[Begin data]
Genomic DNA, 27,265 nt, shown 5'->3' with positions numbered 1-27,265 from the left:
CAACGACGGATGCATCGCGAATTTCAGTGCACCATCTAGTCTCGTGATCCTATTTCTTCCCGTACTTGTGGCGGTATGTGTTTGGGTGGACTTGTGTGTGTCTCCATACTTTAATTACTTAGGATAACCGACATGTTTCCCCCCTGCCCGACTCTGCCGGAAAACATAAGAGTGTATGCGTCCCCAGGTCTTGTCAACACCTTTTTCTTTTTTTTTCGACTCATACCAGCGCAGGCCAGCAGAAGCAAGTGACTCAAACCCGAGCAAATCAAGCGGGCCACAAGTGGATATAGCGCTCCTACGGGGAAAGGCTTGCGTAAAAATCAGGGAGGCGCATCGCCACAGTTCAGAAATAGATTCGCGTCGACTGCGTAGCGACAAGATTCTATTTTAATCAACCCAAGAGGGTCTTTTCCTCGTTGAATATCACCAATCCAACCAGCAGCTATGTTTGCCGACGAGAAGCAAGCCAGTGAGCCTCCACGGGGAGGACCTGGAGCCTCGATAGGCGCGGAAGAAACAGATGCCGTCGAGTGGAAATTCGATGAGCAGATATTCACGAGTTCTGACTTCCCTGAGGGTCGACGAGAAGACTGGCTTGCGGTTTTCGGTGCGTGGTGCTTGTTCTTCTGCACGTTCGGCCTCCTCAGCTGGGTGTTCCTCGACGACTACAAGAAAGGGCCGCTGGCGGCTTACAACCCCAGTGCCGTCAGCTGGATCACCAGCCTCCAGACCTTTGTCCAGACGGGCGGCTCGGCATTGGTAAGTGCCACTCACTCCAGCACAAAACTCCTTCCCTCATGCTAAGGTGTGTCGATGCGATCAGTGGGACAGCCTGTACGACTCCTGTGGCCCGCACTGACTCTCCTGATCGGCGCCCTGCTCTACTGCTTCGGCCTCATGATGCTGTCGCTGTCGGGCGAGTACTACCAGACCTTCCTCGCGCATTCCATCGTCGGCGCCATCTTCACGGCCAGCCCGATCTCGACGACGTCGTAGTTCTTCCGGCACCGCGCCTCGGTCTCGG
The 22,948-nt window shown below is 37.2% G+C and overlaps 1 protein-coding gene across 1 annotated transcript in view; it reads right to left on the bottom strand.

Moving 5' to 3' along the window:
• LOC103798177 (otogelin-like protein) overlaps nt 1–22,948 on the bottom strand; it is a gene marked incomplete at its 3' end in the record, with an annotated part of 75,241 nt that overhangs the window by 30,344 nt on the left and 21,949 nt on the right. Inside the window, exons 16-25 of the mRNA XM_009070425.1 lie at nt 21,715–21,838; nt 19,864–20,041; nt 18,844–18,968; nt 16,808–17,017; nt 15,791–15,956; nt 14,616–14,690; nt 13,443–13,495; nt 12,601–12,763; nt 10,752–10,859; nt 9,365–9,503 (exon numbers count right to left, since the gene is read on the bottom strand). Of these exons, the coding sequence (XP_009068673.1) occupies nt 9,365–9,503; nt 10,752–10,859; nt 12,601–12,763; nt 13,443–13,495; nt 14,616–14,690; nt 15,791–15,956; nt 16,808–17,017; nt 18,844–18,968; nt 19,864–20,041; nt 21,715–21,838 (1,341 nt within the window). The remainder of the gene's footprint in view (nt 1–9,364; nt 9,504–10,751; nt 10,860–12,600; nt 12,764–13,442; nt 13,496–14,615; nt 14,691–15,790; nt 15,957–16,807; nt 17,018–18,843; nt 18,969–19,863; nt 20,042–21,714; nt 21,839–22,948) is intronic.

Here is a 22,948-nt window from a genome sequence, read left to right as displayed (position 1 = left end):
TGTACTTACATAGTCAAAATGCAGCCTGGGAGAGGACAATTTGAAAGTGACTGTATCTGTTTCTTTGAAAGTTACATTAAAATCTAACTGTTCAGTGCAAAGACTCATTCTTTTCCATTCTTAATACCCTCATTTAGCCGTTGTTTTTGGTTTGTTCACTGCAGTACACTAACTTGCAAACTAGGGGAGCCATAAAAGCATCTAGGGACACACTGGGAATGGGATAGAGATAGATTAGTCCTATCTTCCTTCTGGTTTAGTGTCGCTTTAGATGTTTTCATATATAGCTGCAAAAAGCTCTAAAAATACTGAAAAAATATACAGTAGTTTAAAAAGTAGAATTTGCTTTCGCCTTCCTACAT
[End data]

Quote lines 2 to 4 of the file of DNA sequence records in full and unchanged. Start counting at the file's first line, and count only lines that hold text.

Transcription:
CAACGACGGATGCATCGCGAATTTCAGTGCACCATCTAGTCTCGTGATCCTATTTCTTCCCGTACTTGTGGCGGTATGTGTTTGGGTGGACTTGTGTGTGTCTCCATACTTTAATTACTTAGGATAACCGACATGTTTCCCCCCTGCCCGACTCTGCCGGAAAACATAAGAGTGTATGCGTCCCCAGGTCTTGTCAACACCTTTTTCTTTTTTTTTCGACTCATACCAGCGCAGGCCAGCAGAAGCAAGTGACTCAAACCCGAGCAAATCAAGCGGGCCACAAGTGGATATAGCGCTCCTACGGGGAAAGGCTTGCGTAAAAATCAGGGAGGCGCATCGCCACAGTTCAGAAATAGATTCGCGTCGACTGCGTAGCGACAAGATTCTATTTTAATCAACCCAAGAGGGTCTTTTCCTCGTTGAATATCACCAATCCAACCAGCAGCTATGTTTGCCGACGAGAAGCAAGCCAGTGAGCCTCCACGGGGAGGACCTGGAGCCTCGATAGGCGCGGAAGAAACAGATGCCGTCGAGTGGAAATTCGATGAGCAGATATTCACGAGTTCTGACTTCCCTGAGGGTCGACGAGAAGACTGGCTTGCGGTTTTCGGTGCGTGGTGCTTGTTCTTCTGCACGTTCGGCCTCCTCAGCTGGGTGTTCCTCGACGACTACAAGAAAGGGCCGCTGGCGGCTTACAACCCCAGTGCCGTCAGCTGGATCACCAGCCTCCAGACCTTTGTCCAGACGGGCGGCTCGGCATTGGTAAGTGCCACTCACTCCAGCACAAAACTCCTTCCCTCATGCTAAGGTGTGTCGATGCGATCAGTGGGACAGCCTGTACGACTCCTGTGGCCCGCACTGACTCTCCTGATCGGCGCCCTGCTCTACTGCTTCGGCCTCATGATGCTGTCGCTGTCGGGCGAGTACTACCAGACCTTCCTCGCGCATTCCATCGTCGGCGCCATCTTCACGGCCAGCCCGATCTCGACGACGTCGTAGTTCTTCCGGCACCGCGCCTCGGTCTCGG
The 22,948-nt window shown below is 37.2% G+C and overlaps 1 protein-coding gene across 1 annotated transcript in view; it reads right to left on the bottom strand.

Moving 5' to 3' along the window: